“This has been possible by the support of honorable Prime Minister Narendra Modi because he wanted LVM3 to come into the commercial market with NSIL in the forefront to operationalize our launch vehicles for exploring the expanding commercial [market],” Somanath said.
Modi also congratulated NSIL on the successful launch of both the mission and the start of his country’s entry into the commercial launch market.
Congratulations @NSIL_India @INSPACeIND @ISRO on the successful launch of our heaviest launch vehicle LVM3 with 36 OneWeb satellites meant for global connectivity. LVM3 exemplifies Atmanirbharta & enhances India’s competitive edge in the global commercial launch service market.— Narendra Modi (@narendramodi) October 23, 2022
Saturday’s launch lifted off at 2:37 pm EDT on Oct. 22, (12:07 am IST on Oct. 23) from the launch site Satish Dhawan Space Centre in Sriharikota, India.
OneWeb said in a press release that its internet constellation now consists of 462 satellites in orbit, which is more than 70 percent of the 648 needed for global coverage.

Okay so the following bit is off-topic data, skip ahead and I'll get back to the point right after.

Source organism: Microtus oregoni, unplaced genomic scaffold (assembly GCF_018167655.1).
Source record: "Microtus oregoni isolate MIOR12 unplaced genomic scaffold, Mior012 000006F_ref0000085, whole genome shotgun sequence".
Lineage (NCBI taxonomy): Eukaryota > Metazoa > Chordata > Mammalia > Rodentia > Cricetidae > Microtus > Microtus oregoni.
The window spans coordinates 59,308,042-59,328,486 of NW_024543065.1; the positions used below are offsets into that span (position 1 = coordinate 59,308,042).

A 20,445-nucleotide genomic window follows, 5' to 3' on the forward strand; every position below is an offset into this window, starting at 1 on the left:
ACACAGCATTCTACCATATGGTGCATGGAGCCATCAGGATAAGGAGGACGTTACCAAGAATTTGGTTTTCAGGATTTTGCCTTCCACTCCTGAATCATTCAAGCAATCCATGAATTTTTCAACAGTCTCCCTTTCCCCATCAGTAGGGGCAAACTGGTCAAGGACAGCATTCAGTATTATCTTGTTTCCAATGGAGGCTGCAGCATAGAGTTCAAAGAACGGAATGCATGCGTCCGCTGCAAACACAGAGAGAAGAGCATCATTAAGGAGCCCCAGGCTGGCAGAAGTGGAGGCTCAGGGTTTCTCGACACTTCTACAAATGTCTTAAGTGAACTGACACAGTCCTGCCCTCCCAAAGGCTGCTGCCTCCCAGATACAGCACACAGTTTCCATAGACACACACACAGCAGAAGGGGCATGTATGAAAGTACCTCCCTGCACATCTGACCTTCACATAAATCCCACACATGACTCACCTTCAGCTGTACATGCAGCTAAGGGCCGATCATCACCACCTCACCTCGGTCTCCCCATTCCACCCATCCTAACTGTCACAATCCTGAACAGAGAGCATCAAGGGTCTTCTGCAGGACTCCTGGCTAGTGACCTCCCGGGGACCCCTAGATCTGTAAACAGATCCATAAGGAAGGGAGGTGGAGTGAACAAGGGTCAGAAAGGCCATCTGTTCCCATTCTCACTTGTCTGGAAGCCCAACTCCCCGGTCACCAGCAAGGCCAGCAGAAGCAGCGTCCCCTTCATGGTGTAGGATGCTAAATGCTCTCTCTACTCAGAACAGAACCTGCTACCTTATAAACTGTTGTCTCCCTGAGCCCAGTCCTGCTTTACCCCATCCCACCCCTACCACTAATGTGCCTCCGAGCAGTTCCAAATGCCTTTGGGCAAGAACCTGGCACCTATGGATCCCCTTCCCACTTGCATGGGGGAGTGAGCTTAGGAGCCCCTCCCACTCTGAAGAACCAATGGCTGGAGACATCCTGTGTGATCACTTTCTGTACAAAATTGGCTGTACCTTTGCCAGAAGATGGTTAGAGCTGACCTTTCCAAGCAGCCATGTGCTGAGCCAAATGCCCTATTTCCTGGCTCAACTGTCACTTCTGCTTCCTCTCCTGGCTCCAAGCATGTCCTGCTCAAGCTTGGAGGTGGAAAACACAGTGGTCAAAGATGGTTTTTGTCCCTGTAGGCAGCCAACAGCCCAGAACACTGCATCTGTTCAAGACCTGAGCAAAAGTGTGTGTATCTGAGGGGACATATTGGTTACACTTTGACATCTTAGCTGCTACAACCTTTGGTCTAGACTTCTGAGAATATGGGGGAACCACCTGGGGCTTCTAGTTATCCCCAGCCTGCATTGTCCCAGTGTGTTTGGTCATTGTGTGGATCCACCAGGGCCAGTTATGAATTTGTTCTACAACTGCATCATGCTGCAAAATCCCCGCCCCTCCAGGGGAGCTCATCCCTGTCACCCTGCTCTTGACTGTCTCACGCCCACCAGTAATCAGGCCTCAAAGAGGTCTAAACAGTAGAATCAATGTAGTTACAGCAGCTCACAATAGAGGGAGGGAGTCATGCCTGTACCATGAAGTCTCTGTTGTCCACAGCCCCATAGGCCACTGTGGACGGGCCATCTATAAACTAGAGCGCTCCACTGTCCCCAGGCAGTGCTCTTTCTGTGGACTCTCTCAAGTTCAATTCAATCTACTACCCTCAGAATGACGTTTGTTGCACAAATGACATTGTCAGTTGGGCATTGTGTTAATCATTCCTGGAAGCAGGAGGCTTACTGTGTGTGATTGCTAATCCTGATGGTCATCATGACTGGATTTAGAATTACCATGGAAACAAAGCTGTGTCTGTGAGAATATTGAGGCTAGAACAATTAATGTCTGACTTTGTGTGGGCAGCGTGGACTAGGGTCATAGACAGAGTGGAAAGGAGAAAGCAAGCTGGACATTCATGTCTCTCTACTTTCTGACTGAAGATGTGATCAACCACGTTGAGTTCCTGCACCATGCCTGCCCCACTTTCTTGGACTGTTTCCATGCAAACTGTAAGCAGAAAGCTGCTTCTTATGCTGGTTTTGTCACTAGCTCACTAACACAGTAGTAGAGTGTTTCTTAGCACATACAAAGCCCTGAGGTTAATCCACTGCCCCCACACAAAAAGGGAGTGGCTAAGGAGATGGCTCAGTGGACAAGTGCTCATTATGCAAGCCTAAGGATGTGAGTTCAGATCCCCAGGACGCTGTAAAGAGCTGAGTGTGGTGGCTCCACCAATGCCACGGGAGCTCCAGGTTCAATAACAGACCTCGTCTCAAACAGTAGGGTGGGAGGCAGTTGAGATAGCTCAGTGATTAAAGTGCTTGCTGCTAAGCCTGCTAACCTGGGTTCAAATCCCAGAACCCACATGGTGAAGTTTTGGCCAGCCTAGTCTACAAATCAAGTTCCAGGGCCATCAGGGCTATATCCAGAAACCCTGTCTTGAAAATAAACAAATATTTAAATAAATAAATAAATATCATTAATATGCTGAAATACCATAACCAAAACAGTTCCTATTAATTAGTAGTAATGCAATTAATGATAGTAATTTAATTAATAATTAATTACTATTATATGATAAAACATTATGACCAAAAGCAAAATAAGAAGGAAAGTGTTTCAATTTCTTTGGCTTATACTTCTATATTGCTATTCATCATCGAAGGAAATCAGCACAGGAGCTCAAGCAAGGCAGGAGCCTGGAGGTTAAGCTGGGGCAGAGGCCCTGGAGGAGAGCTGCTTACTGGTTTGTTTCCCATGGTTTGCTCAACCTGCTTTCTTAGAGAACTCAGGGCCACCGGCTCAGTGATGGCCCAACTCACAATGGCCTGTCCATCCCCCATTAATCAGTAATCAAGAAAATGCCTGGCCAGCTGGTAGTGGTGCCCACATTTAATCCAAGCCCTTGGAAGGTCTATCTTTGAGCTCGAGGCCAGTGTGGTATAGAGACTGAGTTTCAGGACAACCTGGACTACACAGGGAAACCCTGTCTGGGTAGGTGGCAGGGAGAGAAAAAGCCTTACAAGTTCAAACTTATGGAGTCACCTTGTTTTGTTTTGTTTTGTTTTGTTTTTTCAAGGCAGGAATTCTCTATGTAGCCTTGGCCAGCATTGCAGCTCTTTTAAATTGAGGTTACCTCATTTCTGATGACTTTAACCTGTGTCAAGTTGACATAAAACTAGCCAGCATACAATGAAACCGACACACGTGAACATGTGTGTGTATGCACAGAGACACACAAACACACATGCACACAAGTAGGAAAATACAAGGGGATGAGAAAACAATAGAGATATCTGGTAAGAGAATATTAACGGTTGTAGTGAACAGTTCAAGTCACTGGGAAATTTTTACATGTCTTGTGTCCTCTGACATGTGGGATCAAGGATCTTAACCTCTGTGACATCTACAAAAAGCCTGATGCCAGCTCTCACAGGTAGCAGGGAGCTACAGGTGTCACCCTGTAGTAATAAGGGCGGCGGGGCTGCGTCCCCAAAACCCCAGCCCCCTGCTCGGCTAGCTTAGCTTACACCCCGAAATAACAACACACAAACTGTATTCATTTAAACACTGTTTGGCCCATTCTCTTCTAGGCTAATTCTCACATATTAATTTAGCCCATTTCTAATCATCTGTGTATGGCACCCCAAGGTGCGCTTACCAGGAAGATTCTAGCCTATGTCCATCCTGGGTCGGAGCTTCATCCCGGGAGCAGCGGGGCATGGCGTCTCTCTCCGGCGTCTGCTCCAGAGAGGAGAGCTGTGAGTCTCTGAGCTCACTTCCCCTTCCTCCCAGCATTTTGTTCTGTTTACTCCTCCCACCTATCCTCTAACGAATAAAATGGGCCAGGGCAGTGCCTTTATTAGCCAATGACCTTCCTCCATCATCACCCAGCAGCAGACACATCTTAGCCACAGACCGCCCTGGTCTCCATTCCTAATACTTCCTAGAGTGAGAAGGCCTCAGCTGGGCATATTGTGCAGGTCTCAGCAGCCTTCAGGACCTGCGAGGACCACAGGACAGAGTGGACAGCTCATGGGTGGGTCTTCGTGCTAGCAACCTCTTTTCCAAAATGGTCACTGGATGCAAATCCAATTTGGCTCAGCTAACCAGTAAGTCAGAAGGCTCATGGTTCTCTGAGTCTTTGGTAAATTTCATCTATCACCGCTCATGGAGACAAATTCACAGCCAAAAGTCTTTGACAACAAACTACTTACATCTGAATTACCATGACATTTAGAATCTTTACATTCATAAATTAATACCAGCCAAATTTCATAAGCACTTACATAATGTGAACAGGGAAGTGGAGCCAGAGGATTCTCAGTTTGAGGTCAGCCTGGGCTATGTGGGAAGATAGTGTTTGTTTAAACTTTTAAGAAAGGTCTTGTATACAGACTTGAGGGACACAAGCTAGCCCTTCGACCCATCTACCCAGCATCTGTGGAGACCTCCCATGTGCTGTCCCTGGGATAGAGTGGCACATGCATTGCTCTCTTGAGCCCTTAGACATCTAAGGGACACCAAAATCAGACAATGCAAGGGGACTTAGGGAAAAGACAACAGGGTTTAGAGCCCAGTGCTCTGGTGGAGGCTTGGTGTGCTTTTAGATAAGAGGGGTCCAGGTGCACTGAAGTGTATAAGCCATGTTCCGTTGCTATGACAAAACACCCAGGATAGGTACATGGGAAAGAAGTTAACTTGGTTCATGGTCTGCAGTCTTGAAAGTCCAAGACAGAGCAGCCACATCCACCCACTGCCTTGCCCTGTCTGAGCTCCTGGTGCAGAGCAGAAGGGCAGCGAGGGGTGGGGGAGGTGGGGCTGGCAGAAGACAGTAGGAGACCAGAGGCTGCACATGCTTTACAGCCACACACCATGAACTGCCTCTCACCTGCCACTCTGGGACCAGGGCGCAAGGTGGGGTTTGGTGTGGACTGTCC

It aims to reach that goal during 2023.
A huge thanks to the teams at @ISRO and @NSIL_India for a successful lift off!— OneWeb (@OneWeb) October 22, 2022
We will continue to provide updates as our 36 satellites begin to separate and start their life in space.#OneWebLaunch14 🚀 pic.twitter.com/WQacRB9Al5
From Russia, with no love
The Oct. 22 mission was the first launch for OneWeb’s growing constellation since February 10, which was the last time Russia would take on missions for this company. That mid-winter launch saw 34 satellites launch from the Guiana Space Centre in French Guiana aboard a Soyuz ST-B.